Monday, March 19, 2007

Nullable datatypes in C#

       In C# 2.0 there is a special datatypes called Nullable datatypes. You can assign null to them. Here is some basic information regarding Nullable data types.

        You can make any value types to nullable data types by writing as shown below.

public int? intA = null;

Fig - (1) Declaring integer data types so it can have null as value.

        Fig (1) shows how to declare data types do that it can have null as value. Now to check that if intA has non null value or it is null, you can use HasValue property.        

// Check HasValue method
if (intA.HasValue)
          Console.WriteLine("intA is not null");
          Console.WriteLine("intA is null.");

Fig - (2) Check that nullable type has non null value.

         As desribe above HasValue property returnd true if nullable types has non null value else returns false. To access the value of nullable types, "value" property is used as shown here, intA.Value. You can use nullable types in arithematic operation in same manner you are using integer (or any) types. If you are using them in Summation and if any of nullable type has value null than you will get null as result regardless of other variables value.

        Operator ?? is used check nullable value against null as shown below,

// Check ?? operator
int d = intA ?? -1;

Fig - (3) Check against null using ??.

       If  intA is null than d = -1, else d = value of intA which is intA.Value. So for default assignment you can use ?? instead of checking by HasValue property.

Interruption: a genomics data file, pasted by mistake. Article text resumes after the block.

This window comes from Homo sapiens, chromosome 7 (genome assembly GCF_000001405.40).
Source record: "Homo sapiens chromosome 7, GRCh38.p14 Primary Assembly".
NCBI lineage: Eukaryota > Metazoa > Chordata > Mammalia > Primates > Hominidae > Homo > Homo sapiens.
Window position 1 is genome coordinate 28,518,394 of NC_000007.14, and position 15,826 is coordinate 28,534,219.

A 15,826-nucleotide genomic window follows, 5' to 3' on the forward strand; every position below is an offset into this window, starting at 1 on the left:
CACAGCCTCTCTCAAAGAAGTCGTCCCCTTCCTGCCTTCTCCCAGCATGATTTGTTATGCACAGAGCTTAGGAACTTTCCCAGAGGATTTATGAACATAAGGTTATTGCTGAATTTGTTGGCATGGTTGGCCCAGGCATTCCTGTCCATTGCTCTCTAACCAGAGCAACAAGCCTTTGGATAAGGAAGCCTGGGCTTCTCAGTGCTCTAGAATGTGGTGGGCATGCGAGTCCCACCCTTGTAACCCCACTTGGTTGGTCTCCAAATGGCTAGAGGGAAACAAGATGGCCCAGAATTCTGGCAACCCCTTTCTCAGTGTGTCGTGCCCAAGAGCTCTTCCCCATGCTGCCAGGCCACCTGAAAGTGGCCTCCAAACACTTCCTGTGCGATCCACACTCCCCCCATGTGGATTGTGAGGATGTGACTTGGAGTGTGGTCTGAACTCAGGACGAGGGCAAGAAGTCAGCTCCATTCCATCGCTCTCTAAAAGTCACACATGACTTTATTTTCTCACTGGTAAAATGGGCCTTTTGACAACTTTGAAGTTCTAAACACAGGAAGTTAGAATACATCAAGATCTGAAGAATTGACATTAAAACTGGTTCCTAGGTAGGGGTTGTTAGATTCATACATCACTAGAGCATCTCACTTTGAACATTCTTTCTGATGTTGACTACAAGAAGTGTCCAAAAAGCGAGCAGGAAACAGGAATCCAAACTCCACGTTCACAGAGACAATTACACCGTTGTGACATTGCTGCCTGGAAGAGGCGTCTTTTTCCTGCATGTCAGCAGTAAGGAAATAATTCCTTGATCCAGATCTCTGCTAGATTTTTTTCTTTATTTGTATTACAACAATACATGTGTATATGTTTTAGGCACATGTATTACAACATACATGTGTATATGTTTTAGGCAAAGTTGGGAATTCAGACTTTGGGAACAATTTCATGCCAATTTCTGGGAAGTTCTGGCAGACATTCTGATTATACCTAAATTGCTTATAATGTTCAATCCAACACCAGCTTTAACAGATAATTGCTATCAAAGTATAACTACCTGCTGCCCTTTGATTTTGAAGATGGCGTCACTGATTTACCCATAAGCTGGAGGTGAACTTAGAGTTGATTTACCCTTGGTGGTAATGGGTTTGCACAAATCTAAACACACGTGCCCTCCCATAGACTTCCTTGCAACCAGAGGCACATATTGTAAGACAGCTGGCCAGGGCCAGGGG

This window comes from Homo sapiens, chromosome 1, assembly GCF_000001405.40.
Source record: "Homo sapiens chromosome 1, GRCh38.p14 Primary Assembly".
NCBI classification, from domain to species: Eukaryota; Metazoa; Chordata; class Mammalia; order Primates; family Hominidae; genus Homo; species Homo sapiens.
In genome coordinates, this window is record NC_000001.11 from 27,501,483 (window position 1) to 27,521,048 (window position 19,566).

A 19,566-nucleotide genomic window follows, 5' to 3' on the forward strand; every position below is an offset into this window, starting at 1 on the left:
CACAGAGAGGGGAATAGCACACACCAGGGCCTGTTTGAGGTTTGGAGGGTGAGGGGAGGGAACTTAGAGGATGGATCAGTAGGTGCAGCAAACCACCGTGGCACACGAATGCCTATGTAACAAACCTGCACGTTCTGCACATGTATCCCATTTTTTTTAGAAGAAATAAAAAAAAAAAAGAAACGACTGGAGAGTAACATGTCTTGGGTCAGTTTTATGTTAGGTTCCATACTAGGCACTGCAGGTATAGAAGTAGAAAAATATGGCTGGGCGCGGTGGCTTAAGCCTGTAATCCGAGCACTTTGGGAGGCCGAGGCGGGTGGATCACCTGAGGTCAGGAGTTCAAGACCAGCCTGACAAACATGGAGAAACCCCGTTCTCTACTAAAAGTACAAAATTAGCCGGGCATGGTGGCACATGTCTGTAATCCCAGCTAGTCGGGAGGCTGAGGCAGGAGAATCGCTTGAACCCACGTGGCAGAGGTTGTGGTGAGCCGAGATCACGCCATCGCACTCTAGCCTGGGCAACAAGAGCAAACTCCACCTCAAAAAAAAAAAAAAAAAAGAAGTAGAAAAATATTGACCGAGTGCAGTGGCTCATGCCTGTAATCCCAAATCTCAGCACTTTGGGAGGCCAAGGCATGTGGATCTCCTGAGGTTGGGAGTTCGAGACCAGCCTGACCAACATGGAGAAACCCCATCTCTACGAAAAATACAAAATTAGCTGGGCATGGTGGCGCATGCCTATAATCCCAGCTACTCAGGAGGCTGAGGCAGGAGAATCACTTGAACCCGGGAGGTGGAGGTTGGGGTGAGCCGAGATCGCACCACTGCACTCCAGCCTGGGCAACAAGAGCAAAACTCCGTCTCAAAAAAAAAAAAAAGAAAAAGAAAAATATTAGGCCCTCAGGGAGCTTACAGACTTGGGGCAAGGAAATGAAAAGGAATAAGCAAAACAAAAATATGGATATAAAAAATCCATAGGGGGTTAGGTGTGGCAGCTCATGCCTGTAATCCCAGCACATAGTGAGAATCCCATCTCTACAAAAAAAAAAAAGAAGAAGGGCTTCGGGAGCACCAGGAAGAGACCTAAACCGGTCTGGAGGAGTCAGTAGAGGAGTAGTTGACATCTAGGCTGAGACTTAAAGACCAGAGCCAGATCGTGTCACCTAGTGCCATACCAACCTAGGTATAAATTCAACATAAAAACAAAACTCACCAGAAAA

I looked in to the IL for nullable data types and simple data types and here is what i found.

.field public int32 intB

Fig - (4) IL generated for simple integer.

.field public valuetype [mscorlib]System.Nullable`1<int32> intA

Fig - (5) IL generated for nullable integer.

      You can see in IL that "Nullable`1" attributes is added so that CLR can identify the nullable datatypes.

     I further look in to the Boxing of Nullable types.

int? i = 44;
// Boxing
object iBoxed = i; // iBoxed contains a boxed int.
// UnBoxing
int? i2 = (int?)iBoxed;

Fig - (6) Boxing and UnBoxing for Nullable types.

           One interested thing here is, Objects based on nullable types are only boxed if the object is non-null. If HasValue is false, then, instead of boxing, the object reference is simply assigned to null. The boxed object for nullable types and non nullable types are exactly same.

Happy Programming!

1 comment:

Anjum Rizwi said...

Thank you Raja,

It is very helpfule for me.